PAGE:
Legacy brands are struggling to keep up. They are stumbling, losing share, and competing with more agile, technology-enabled players. Bonobos, Casper, Glossier, Harry’s, Warby Parker—these companies have disrupted sectors previously owned by the deep-pocketed giants.

Evolving Business Models Are Taking Hold

Technology-enabled business models are facilitating new brands, products, and services. Meanwhile, conventional models are falling to the wayside.

Gillette used to own the razor business.

Serta and Sealy once had a firm grip on the mattress sector.

P&G, L’Oreal, and Estee Lauder dominated cosmetics.

Luxottica was untouchable in eyewear.

No more.

Instead, companies like Harry’s, Casper, and Glossier are taking advantage of back-end infrastructures that have lowered barriers to entry and democratized tools for business success. They are using viral marketing, deep social media strategy, a creative omnichannel presence, and democratized business processes to thrive in today’s market.

Legacy brands are stumbling as a result. We’re seeing store closures at major retailers like Walmart, Kmart, Sears, Macy’s, JCPenny, and A&F. Previously thriving brands are now facing significant financial challenges (i.e., BCBG, RadioShack, and Payless), while others are grappling with management turnover (i.e., Barneys, Tiffany & Co., Ralph Lauren, Coach, and Givenchy).

This stands in stark contrast to the growth new entrants are experiencing. As the retail apocalypse continues, incumbent brands are floundering. Meanwhile, disruptive entrants are amassing significant customer loyalty with clear advantages.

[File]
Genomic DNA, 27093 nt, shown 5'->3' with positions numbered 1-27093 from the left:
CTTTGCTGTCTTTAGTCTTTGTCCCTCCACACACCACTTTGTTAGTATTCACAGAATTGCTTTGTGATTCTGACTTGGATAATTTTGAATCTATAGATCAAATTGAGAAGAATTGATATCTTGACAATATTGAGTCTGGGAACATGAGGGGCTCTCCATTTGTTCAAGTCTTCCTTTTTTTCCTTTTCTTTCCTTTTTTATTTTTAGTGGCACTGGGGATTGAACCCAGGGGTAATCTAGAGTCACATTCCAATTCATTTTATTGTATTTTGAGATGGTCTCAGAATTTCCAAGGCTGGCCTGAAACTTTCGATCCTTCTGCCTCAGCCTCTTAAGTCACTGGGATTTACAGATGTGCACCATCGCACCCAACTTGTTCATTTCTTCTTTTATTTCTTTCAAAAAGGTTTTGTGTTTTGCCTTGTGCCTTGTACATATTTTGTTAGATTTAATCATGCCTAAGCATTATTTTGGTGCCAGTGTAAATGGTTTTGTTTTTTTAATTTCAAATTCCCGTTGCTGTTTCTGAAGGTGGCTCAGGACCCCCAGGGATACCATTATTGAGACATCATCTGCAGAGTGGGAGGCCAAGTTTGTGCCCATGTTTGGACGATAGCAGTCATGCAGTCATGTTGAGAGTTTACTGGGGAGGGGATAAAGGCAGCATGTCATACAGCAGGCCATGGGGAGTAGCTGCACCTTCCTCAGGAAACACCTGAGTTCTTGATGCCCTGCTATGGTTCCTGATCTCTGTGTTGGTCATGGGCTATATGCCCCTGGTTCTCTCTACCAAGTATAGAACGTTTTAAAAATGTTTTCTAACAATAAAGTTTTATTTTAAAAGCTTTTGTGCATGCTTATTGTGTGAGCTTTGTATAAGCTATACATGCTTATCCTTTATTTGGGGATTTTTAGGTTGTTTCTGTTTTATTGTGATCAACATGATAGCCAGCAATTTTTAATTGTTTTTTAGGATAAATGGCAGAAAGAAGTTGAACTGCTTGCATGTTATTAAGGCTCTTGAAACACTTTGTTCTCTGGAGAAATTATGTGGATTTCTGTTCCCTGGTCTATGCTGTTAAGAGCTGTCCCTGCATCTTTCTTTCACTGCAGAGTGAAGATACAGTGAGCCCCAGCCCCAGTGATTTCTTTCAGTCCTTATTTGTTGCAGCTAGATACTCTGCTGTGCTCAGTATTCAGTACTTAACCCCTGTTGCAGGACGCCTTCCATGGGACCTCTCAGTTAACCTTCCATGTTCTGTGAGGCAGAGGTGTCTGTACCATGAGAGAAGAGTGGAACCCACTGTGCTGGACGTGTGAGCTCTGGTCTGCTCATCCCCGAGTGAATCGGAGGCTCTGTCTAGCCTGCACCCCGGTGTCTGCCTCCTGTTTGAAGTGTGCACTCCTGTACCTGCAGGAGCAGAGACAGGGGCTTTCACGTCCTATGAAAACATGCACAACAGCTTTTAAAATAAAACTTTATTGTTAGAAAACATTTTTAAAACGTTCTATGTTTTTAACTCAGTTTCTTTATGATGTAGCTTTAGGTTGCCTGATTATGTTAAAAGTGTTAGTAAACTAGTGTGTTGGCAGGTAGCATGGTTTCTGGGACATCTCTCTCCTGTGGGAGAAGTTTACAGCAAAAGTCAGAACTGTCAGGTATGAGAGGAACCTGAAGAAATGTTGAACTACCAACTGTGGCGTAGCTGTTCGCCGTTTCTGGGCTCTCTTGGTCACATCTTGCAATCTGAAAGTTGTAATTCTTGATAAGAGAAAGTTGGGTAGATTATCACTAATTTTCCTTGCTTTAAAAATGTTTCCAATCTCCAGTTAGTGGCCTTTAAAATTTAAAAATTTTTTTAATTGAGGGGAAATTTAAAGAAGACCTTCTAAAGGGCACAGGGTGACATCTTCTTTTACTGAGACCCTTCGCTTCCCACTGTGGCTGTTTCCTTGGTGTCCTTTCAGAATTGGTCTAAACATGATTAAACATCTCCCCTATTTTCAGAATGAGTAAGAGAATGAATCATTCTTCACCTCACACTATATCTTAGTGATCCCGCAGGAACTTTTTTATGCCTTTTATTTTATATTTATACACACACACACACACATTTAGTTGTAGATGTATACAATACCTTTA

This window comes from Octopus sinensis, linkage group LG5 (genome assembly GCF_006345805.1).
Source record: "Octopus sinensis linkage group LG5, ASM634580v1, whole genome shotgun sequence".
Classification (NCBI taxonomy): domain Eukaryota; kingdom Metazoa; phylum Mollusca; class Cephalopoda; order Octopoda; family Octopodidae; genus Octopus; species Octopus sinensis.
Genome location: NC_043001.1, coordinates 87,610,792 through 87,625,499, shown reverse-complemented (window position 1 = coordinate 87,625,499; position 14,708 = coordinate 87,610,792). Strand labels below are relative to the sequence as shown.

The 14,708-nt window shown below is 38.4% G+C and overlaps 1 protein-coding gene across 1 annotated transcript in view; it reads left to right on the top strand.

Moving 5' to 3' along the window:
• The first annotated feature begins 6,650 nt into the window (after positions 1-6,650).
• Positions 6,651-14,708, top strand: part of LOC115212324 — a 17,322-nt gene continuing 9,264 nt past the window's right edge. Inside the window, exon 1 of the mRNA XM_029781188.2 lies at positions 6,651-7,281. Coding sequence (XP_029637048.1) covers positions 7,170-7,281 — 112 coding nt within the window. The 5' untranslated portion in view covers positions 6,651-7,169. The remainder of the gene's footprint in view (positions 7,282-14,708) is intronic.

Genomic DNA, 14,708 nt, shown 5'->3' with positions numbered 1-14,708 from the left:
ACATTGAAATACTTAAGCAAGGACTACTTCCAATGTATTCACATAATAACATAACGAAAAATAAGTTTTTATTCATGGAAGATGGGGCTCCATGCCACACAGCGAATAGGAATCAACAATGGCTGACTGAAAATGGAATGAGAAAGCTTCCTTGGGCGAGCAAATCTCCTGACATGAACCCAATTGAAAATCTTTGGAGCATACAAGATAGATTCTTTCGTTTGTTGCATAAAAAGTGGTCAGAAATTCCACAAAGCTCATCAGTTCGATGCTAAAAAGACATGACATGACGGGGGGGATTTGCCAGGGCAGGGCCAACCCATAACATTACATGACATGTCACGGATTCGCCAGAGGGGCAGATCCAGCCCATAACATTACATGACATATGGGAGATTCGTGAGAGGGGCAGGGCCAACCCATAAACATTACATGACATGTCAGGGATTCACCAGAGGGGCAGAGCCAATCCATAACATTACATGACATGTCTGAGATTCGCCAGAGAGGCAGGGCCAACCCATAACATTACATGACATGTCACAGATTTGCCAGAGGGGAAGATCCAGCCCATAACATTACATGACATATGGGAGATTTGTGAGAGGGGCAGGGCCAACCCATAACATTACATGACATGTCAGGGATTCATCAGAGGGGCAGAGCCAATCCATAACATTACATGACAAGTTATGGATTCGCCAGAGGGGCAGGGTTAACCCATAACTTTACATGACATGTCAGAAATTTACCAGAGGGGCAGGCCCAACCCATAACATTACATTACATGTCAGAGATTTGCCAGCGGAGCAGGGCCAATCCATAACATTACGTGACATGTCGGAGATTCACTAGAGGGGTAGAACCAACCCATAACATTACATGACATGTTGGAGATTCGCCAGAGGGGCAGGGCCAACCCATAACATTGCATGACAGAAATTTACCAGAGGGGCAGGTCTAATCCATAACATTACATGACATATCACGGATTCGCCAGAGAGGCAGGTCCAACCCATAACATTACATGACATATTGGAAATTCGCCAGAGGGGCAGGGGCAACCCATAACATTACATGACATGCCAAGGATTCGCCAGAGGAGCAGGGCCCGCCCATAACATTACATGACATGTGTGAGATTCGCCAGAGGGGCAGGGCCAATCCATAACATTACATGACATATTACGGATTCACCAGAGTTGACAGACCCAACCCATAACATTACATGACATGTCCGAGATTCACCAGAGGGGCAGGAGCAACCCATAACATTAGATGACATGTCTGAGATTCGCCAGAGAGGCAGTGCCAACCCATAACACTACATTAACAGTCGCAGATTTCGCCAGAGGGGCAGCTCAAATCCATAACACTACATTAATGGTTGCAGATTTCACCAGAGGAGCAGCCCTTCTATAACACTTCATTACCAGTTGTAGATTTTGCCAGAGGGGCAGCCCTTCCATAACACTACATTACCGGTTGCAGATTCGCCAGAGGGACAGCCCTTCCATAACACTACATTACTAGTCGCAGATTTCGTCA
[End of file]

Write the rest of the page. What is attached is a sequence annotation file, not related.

Deep, Grassroots Consumer Connectivity Is Essential

Two-thirds of consumers—especially millennials and influential HENRYs (high earners, not rich yet)—have come to expect direct brand connectivity. Almost 70% of today’s consumers have used a company’s social media site to engage with the brand, which has been music to the ears of emerging companies. Glossier, for example, had 1.5 million potential users on social media before the launch of its first product.

In turn, Warby Parker had over 60,000 users respond to a single call to action (CTA)—a request for customers to share pictures with their new glasses on social media. This deep, grassroots connectivity has allowed new entrants to fundamentally connect with consumers and solicit major loyalty.

Technology-Enabled Models Emphasize Data

By using technology to engage with customers, disruptive brands can capture unique data points and form powerful insights. Luxury bedding retailer Brooklinen leverages a robust marketing outreach program that targets customers based on where they found the brand, what products they purchased, and other information to achieve engagement rates well above the industry average.

Similarly, cosmetic companies like Ipsy rely on subscription models that provide free samples as marketing in exchange for consumer data and feedback. This is yet another approach that continues to evade legacy brands.

Mobile technologies and an increasing number of touchpoints are emphasizing customer data analytics. The direct and holistic level of connectivity creates full-journey customer data, and brands are now more than ever relying on data volumes to target and monetize their customers.